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Location Map ( geo)
Cameraicon.png View gallery (2)
From:  Beltonford (NT644777)
To:  Broxburn (NT698765)
Via:  Dunbar
Distance:  4.5 miles (7.2 km)
Meets:  A199, A1
Former Number(s):  B1345, A1
Highway Authorities

East Lothian

Traditional Counties

East Lothian

Route outline (key)
A1087 Beltonford - Broxburn

The A1087 forms a loop through the East Lothian town of Dunbar.


Looking West towards Beltonford Roundabout

The A1087 starts at the Beltonford Roundabout on the A199 and heads east across flat farmland before entering the village of West Barns, now virtually attached to Dunbar. A minor road on the left gives access to the John Muir Country Park, named after the most famous local inhabitant, who emigrated to the USA where he was greatly influential in the development of National Parks. Shortly after the route kinks left and the small Biel Water is crossed at the entrance to the village. Edinburgh Road winds through between some delightful old buildings, and in the middle of the village School Braeon the right is the original northern end of the B6370, which used to lead to Stenton via a crossroads with the A1. Beyond this junction, the route becomes tree lined, the houses on the right set back behind a service road. The green space between West Barns and Dunbar proper has diminished over the years, with a pond and holiday park to the north being basically all that it left.

A modern housing estate on the right marks the entrance to Dunbar, and the route continues along Edinburgh Road as it winds through the district of Belhaven, famous for beer. A brewery was opened here in 1719, the company remaining independent until 2005 when it was taken over by Greene King. The original site is still in use, but most production is at a trading estate elsewhere in the town. Belhaven is also famous for the sands of that name, a huge beach which stretches along the coast to the north west of the town, most of which is part of the country park. As the route straightens up it becomes High Street, passing a large park on the left and an assortment of well spaced older buildings on the right. It doesn't feel very urban at all at first, but soon, after passing a prominent church on the left, long rows of suburban housing stand on either side of the route as it makes its way towards the town centre along Belhaven Road.

A1087 High Street, Dunbar

At length, Belhaven Road curves left past modern flats onto Delisle Street, and then West Port which are lined with older terraced buildings, many of which are home to shops or offices. The route then meets a mini roundabout halfway along Dunbar High Street, which is impressively wide and straight. Here it TOTSOs right and heads southwards through the bustling town centre with room for parked cars on both sides. The old townhouse stands on the left, and there are some other fine old buildings to pick out, not least the sadly derelict church that closes off the end of the street. This church stands at the apex of a gyratory system where the A1087 rotates clockwise around the tail end of the High Street, then right onto Countess Road and right again onto Abbey Road back to the High Street. Station Road turns off to the south and leads to the station on the ECML.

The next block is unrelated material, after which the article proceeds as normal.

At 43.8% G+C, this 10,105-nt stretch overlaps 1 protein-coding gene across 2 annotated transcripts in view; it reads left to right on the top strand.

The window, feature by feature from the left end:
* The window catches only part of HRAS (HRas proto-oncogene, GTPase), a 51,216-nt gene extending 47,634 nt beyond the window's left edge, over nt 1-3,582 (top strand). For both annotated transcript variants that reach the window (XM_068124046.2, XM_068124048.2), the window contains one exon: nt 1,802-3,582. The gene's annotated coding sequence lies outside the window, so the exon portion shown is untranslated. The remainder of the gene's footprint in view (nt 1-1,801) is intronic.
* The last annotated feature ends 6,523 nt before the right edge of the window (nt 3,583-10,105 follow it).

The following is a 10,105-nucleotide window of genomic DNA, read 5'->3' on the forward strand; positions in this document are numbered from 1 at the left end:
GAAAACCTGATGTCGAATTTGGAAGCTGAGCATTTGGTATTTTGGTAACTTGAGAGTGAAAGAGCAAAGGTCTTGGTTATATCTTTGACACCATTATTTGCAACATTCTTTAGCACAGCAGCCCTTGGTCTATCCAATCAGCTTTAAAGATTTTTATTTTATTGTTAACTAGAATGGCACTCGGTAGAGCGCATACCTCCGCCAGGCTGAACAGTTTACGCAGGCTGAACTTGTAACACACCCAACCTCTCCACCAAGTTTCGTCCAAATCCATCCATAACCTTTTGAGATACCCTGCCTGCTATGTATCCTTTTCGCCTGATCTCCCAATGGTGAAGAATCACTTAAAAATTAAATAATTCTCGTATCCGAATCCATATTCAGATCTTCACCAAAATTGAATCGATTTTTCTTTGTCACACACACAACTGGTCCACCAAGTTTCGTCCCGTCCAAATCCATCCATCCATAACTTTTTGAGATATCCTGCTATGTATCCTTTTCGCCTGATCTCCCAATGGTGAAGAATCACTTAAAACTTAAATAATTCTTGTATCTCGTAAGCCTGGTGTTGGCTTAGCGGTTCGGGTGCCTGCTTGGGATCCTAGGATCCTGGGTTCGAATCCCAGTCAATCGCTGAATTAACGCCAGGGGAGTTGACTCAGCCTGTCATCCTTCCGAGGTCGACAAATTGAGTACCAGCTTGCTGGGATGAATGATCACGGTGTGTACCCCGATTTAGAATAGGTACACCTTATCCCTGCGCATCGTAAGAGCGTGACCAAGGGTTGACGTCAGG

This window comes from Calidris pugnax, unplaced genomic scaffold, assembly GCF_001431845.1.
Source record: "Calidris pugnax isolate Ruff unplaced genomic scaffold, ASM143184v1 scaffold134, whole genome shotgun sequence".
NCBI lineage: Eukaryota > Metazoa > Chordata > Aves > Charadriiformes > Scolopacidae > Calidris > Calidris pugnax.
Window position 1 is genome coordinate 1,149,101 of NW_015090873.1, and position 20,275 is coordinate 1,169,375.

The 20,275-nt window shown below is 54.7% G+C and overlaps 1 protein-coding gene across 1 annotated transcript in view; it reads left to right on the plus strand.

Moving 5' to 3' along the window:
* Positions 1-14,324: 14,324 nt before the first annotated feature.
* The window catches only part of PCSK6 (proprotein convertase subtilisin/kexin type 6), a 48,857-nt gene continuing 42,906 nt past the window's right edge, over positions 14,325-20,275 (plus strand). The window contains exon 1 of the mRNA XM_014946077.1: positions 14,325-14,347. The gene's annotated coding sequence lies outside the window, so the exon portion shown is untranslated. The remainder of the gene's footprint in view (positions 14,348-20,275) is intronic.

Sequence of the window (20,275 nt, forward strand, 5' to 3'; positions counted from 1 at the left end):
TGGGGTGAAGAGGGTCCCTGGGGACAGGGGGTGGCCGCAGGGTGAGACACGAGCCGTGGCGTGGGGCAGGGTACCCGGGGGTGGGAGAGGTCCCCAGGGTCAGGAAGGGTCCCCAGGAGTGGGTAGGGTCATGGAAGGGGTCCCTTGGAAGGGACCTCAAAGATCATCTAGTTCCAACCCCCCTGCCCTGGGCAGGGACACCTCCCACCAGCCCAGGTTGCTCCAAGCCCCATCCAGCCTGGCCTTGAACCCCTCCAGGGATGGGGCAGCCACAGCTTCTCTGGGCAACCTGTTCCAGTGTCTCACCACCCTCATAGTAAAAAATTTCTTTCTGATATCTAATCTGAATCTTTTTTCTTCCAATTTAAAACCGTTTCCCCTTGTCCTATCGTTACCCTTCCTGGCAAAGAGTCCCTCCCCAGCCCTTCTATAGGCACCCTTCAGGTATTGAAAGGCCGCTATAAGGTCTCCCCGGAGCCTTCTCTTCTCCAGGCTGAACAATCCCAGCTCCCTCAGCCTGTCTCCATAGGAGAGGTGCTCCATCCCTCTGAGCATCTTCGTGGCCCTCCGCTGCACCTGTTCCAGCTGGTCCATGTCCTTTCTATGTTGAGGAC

The A1087 now heads southeast along Queens Road, passing the Parish Church. It runs along above a shallow cliff, so only the chimneys of the houses on the left can be seen at first. This does, however, afford a fine view out to sea. Bowmont Terrace and Roxburgh Terrace are built up on both sides, but after this a golf course spreads out on the left towards the coast, with modern housing estates creeping southwards opposite. A High Stone wall screens most of the golf course, and continues past the cemetery and woodland beyond, preventing any views of the sea. and soon reaches open country. The final settlement on the route consists of a few houses at the old junction with the A1. This is Broxburn, where the road bends sharply left onto the pre-bypass A1 alignment. The junction has been reconfigured more than once to ease the bend, but it is still a tight turn at what used to be a T-junction.

The A1087 then follows the old A1 over the ECML to reach a roundabout giving access to the huge cement works which dominates views over a large area. The old A1 also turns off here but the A1087 continues ahead to reach the present route of that road, which is an at grade T junction on a long stretch of D2. This junction is very close to the site of the Battle of Dunbar on 3 September 1650, which was part of the Third English Civil War. The English Parliamentary forces under Oliver Cromwell defeated a Scottish army commanded by David Leslie which was loyal to King Charles II, who had been proclaimed King in Scotland on 5 February 1649; he didn't become King of England until 1660.


From a modern map it would seem that the A1087 is a renumbering of the A1 as it has bypassed Dunbar, but this is not so. Old maps show the original line of the A1 passing well south of the town on virtually the present line. The A1087 was in fact renumbered from B1345 in the mid 1920s, certainly before 1927, when the loop through the town was upgraded to Class I. At that time it met the A1 at either end, and this remained the case until 2004 when the new A1 expressway from Haddington opened. At this time the A199 was extended eastwards to meet the western end of the A1087 at Beltonford Roundabout, from where it continues the short distance to meet the new A1 at Thistly Cross Roundabout.

Related Pictures
View gallery (2)
High Street, Dunbar - Geograph - 685243.jpgA1087 heading towards roundabout and A199 - Geograph - 1706884.jpg
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